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17.5} Geometry

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 The original Combinatorial Geometry (CG) package from MAGI [Gub67,Lic79]
 was adopted and extensively improved by Fasso` and Ferrari, starting from the
 one used in their improved version of the Morse code. In 1990, new bodies were
 added (infinite planes and cylinders) which made the task of writing
 geometry input much easier and allowed more accurate and faster tracking.

 CG had originally been designed for neutral particles, but charged
 particles definitely required a fully new treatment near boundaries,
 especially when magnetic fields were present. Previous attempts to
 use CG to track charged particles, in FLUKA87, EGS4 and other
 codes, had always resulted in a large number of particle rejections,
 due to rounding errors and to the "pathological" behaviour of charged
 particles scattering near boundaries and in the practical impossibility
 to use CG for these purposes.

 The tracking algorithm was thoroughly redesigned attaining a complete
 elimination of rejections. A new tracking strategy brought about large speed
 improvements for complex geometries, and the so-called DNEAR facility
 (minimum distance from any boundary) was implemented for most geometry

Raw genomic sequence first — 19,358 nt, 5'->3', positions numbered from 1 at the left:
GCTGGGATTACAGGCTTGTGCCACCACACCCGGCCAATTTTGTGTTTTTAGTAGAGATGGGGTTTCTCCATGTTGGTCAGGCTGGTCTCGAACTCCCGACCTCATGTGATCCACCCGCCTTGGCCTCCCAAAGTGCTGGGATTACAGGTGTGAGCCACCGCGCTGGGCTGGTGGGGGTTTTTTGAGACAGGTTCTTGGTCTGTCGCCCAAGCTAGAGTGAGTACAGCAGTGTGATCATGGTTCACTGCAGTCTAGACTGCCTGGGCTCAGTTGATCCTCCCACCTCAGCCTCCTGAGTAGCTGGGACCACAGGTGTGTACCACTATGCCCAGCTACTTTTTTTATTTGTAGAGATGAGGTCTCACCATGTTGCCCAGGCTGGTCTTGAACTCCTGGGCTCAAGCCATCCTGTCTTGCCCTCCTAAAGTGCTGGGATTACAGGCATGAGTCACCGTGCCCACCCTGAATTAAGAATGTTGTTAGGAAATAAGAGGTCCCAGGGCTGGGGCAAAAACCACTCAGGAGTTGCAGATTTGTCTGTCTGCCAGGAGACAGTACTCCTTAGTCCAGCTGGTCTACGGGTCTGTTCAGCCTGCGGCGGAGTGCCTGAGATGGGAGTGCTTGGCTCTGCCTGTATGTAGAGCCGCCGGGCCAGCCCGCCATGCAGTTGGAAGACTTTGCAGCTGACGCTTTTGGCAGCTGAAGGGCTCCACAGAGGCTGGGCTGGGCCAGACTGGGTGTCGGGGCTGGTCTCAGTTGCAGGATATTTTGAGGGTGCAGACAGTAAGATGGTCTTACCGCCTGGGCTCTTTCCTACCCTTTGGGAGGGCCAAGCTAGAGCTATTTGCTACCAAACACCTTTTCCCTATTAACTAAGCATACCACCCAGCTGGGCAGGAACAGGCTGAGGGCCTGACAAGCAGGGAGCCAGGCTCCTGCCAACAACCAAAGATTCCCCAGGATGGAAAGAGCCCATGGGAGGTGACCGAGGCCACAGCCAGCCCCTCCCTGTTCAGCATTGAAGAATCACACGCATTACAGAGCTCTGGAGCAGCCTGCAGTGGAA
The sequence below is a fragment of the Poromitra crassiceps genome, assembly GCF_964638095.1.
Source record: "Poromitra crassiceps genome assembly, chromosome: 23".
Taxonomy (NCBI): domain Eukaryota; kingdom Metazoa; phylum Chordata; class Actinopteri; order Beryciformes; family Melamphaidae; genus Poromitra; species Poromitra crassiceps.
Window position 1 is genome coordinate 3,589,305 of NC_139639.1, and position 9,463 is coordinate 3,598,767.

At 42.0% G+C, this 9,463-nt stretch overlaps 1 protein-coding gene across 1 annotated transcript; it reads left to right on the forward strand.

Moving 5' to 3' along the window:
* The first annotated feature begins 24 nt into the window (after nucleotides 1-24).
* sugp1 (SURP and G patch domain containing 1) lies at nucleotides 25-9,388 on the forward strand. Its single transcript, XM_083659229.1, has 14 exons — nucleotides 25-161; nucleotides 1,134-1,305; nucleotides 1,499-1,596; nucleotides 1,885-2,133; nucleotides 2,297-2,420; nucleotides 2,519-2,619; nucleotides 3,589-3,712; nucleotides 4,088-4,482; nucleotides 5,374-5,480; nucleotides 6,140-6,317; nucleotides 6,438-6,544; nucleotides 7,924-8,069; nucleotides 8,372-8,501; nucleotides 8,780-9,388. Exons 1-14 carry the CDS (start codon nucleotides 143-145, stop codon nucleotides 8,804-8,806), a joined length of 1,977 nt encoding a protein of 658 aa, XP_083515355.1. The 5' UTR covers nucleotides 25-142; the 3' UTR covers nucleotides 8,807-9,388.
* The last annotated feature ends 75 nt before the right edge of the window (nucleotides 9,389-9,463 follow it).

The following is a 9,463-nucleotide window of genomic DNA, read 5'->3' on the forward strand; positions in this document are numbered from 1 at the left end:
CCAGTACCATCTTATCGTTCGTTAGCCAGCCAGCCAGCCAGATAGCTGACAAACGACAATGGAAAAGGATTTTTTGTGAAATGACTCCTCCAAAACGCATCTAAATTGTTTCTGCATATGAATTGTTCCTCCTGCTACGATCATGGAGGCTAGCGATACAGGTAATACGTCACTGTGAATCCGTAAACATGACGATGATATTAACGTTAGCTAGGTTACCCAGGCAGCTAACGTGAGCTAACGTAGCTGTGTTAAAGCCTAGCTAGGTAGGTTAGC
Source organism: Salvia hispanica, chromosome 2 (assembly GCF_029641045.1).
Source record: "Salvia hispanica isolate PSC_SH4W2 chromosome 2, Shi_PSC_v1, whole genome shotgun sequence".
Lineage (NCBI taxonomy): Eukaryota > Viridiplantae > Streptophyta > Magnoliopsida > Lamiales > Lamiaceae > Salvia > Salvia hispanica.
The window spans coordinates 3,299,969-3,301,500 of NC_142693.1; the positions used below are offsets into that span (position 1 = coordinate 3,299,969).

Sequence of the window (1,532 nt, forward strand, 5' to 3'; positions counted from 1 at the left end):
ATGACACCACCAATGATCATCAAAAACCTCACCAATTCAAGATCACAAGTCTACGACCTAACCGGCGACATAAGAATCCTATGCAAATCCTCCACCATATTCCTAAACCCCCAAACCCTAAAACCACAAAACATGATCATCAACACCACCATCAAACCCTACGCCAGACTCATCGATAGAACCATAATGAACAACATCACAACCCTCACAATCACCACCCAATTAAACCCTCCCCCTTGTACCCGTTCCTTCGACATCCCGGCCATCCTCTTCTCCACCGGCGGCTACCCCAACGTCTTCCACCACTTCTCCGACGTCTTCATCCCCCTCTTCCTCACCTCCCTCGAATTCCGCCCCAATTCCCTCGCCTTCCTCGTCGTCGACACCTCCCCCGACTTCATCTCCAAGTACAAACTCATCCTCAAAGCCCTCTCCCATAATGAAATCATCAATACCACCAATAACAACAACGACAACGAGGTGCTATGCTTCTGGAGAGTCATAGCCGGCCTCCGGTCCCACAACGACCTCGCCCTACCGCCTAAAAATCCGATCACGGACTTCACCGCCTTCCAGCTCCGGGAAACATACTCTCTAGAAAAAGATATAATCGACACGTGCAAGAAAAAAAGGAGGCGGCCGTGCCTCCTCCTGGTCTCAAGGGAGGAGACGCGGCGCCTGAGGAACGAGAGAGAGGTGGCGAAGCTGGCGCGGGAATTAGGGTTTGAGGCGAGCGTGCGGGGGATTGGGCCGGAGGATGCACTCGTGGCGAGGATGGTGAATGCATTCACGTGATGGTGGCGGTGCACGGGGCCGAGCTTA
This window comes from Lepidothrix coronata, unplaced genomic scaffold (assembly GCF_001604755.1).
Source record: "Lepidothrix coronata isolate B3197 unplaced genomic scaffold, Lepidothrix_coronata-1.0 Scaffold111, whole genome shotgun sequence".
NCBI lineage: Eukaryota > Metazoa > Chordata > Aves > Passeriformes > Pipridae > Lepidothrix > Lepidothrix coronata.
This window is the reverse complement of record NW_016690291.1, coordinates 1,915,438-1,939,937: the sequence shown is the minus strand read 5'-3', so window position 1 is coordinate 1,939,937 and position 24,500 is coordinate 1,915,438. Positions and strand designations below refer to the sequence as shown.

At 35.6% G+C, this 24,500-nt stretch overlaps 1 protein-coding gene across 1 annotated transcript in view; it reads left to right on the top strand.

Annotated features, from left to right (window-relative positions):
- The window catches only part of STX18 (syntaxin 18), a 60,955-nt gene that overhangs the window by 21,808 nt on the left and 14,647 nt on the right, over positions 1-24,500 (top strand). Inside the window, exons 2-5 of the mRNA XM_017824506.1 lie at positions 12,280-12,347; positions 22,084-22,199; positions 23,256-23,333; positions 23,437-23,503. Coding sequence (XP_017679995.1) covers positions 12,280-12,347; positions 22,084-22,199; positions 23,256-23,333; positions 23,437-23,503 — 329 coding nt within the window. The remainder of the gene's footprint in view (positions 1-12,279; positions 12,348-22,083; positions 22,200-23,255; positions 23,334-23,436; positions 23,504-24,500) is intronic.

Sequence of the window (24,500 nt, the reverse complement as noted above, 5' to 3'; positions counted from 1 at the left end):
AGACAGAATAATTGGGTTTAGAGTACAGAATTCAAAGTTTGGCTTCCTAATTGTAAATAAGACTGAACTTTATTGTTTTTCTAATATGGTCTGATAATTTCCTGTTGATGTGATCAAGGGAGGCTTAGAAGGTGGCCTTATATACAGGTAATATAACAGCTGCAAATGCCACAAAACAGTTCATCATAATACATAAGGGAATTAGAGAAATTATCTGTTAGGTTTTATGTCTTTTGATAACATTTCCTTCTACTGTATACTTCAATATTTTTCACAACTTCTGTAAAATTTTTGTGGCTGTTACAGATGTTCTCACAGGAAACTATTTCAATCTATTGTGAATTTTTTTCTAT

bodies and all particles. A sophisticated algorithm was written to
 ensure a smooth approach of charged particles to boundaries by
 progressively shortening the length of the step as the particle gets
 closer to a boundary.  Boundary crossing points could now be identified
 precisely even in the presence of very thin layers. The combined
 effect of multiple scattering and magnetic/electric fields was taken
 into account.

 In 1994, the PLOTGEOM program, written by R. Jaarsma and H. Rief in Ispra
 and adapted as a FLUKA subroutine by G.R. Stevenson in 1990, was
 modified by replacing its huge fixed dimension arrays with others,
 dynamically allocated. The same year, a repetitive (lattice) geometry
 capability was introduced in CG by Ferrari, and a powerful debugger
 facility was made available.

 In 1997-1998, following a request from the ATLAS experiment, INFN hired
 a fellow, S. Vanini, who, together with Sala, developed an interface called
 FLUGG which allows to use FLUKA using the GEANT4 geometry routines for
 detector description. This interface was further improved by Sala and
 in recent times I. Gonzalez and F. Carminati from ALICE.

 In 2001-2002, following a collaboration between INFN-Milan and GSF (Germany),
 Ferrari developed a generalised voxel geometry model for FLUKA. This
 algorithm was originally developed to allow to use inside FLUKA
 the human phantoms developed at GSF out of real person whole body CT scans.
 It was general enough to be coupled with generic CT scans, and it is
 already used in Rossendorf (Germany) for hadron therapy applications.


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